Yet for Treasurer Jim Chalmers, it is largely smooth sailing, who at a press conference on 6 September, told reporters, “The Australian economy remains steady and sturdy in the face of unrelenting pressure. Economic growth held up relatively well despite the inevitable toll of higher interest rates, high but moderating inflation and continuing global uncertainty, particularly as it relates to China. We know that there are challenges ahead but we face them from a position of relative strength.”

Contrast this with the warning from the Treasurer’s colleague, Foreign Minister Senator Penny Wong, who as part of the media surrounding the Prime Minister’s announcement of the Southeast Asia economic strategy to 2040, said, “Australian business knows the risk of having too many eggs in one market ... While Southeast Asia has grown rapidly, the share of Australia’s overall trade in the region has flatlined over the past 15 years. And Australian direct investment in the region is now lower than it was in 2014.”

Final thoughts

Only by recognising the relative decline of the United States (not a popular opinion to state out loud) and accepting that the United States has limitations can Australia truly begin to take stock of the challenges of operating in this increasingly multipolar world.

However, it is critical for us to understand that Australia’s security, prosperity, and stability will not be determined by events in Europe, nor will they be determined by circumstances in the Middle East, while they may influence global circumstances, our national future will not be determined by these areas.

Rather, the nation’s future will be determined both in Canberra and in the capitals of our regional neighbours who, as their wealth and global status continues to evolve, will become increasingly confident and capable when it comes to shaping the environment and all in it, to their desires.

It is important to highlight that in the emerging era of multipolarity, Australia will face an increasingly competitive Indo-Pacific.

Indeed, separate to the People’s Republic of China, our immediate region is home to some of the world’s largest populations with its fastest-growing economies with their own unique designs and economic, political, and strategic ambitions for the region, so we had best prepare for it.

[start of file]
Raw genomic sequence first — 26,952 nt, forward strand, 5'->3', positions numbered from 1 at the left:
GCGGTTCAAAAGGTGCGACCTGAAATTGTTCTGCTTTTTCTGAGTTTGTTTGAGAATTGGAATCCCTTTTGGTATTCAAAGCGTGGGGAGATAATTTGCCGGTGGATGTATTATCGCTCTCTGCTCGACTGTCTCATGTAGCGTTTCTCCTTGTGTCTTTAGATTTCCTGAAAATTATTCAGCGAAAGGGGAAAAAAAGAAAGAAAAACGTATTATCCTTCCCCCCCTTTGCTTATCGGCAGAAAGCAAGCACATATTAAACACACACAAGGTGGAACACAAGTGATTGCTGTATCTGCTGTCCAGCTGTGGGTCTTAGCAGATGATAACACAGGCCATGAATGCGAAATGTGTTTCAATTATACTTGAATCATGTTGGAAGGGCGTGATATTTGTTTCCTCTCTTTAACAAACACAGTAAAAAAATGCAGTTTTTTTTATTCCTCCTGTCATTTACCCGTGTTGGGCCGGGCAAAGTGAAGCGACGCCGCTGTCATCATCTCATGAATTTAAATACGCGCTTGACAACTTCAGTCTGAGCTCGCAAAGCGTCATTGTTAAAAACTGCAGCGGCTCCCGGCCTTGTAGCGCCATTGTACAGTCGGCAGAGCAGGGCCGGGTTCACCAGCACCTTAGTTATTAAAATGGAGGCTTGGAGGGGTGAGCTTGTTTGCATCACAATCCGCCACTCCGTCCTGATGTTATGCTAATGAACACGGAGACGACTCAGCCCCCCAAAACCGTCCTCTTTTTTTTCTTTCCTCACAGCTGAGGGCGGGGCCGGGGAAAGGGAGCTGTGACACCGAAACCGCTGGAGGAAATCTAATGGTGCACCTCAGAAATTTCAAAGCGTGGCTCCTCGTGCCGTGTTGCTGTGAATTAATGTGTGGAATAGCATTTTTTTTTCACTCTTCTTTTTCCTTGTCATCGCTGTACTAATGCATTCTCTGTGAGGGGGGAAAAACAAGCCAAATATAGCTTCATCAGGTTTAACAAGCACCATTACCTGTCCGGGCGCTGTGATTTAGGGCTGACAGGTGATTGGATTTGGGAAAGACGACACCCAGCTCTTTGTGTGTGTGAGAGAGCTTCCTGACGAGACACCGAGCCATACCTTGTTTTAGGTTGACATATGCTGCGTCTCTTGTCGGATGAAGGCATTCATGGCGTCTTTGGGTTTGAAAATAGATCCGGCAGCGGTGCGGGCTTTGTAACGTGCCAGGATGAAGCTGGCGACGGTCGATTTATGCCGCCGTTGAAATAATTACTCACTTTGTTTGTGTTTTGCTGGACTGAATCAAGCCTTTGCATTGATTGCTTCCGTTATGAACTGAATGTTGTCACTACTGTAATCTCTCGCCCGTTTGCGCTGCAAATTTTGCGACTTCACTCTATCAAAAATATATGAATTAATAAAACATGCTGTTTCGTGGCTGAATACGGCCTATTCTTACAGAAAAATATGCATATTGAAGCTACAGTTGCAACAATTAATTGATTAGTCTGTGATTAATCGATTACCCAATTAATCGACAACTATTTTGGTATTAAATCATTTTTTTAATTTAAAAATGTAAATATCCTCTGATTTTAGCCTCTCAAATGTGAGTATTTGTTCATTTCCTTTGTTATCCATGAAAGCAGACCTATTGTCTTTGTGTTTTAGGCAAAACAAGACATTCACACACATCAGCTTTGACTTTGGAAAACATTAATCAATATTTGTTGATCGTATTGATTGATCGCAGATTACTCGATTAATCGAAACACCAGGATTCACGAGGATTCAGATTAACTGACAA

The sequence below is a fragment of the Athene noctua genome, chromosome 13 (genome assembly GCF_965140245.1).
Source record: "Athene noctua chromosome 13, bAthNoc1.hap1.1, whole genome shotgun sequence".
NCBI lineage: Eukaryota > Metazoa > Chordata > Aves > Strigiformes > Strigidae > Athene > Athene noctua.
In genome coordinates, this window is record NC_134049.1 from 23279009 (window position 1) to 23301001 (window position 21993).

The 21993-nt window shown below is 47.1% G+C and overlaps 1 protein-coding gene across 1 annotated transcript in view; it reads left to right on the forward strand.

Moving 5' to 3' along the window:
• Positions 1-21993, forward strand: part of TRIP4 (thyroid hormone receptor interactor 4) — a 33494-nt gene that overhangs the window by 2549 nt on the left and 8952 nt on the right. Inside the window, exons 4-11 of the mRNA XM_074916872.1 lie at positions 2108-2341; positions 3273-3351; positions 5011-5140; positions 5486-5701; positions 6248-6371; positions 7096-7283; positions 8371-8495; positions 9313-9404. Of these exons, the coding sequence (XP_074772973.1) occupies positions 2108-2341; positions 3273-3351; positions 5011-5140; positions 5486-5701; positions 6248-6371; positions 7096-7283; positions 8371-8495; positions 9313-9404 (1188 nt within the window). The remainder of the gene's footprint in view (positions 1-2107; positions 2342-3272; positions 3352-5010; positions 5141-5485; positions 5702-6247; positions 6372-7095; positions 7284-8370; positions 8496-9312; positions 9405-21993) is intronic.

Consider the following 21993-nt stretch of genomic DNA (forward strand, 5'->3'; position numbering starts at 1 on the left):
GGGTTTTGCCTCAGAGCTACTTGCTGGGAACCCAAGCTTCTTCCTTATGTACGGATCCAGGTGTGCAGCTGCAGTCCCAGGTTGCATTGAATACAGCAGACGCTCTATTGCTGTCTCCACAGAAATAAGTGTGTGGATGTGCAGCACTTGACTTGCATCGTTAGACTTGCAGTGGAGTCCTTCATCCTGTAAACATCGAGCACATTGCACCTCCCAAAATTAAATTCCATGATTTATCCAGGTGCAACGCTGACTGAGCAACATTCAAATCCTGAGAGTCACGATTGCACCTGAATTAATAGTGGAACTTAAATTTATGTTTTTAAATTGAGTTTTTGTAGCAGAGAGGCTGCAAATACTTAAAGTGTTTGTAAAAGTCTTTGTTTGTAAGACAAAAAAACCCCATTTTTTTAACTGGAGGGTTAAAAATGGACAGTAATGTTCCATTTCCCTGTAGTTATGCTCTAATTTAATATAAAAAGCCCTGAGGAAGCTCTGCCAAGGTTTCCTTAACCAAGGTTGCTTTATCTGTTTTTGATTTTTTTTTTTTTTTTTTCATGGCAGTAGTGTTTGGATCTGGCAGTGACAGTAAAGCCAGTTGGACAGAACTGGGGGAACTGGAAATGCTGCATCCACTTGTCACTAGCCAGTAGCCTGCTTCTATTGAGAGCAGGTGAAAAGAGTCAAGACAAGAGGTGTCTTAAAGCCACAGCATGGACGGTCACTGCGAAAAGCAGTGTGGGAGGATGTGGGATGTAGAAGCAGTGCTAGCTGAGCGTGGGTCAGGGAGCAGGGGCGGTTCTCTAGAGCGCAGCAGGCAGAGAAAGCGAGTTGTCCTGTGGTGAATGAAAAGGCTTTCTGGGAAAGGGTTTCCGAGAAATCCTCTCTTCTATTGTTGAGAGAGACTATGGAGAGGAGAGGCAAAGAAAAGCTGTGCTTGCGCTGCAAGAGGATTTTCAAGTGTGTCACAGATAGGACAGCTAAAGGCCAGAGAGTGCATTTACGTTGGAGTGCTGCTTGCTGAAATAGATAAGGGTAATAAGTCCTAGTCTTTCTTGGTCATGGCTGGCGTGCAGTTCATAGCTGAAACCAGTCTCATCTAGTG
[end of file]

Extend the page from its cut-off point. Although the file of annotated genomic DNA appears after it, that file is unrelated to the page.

Rather, we have to accept that while the world is increasingly becoming “multipolar”, the Indo-Pacific, in particular, is rapidly becoming the most hotly contested region in the world. Underpinned by the emerging economic, political, and strategic might of powers like China, India, Pakistan, Thailand, Vietnam, and the established and re-emerging capability of both South Korea and Japan, in particular, are serving to create a hotbed of competition on our doorstep.

Recognising this array of challenges and opportunities, both the Australian public and its policymakers need to look beyond the myopic lens that has traditionally dominated our diplomatic, strategic, and economic policy making since Federation.

Ultimately, we need to see Australia begin to play the long game to fully capitalise on the opportunities transforming the Indo-Pacific. The most important questions now become, when will we see a more detailed analysis and response to the challenges and opportunities facing Australia and when will we see a narrative that better helps industry and the Australian public understand the challenges faced and opportunities we have presented before us?

As events continue to unfold throughout the region and China continues to throw its economic, political, and strategic weight around, can Australia afford to remain a secondary power, or does it need to embrace a larger, more independent role in an era of increasing great power competition?

Get involved with the discussion and let us know your thoughts on Australia’s future role and position in the Indo-Pacific region and what you would like to see from Australia’s political leaders in terms of partisan and bipartisan agenda setting in the comments section below, or get in touch at This email address is being protected from spambots. You need JavaScript enabled to view it. or at This email address is being protected from spambots. You need JavaScript enabled to view it..

Stephen Kuper

Stephen Kuper

Steve has an extensive career across government, defence industry and advocacy, having previously worked for cabinet ministers at both Federal and State levels.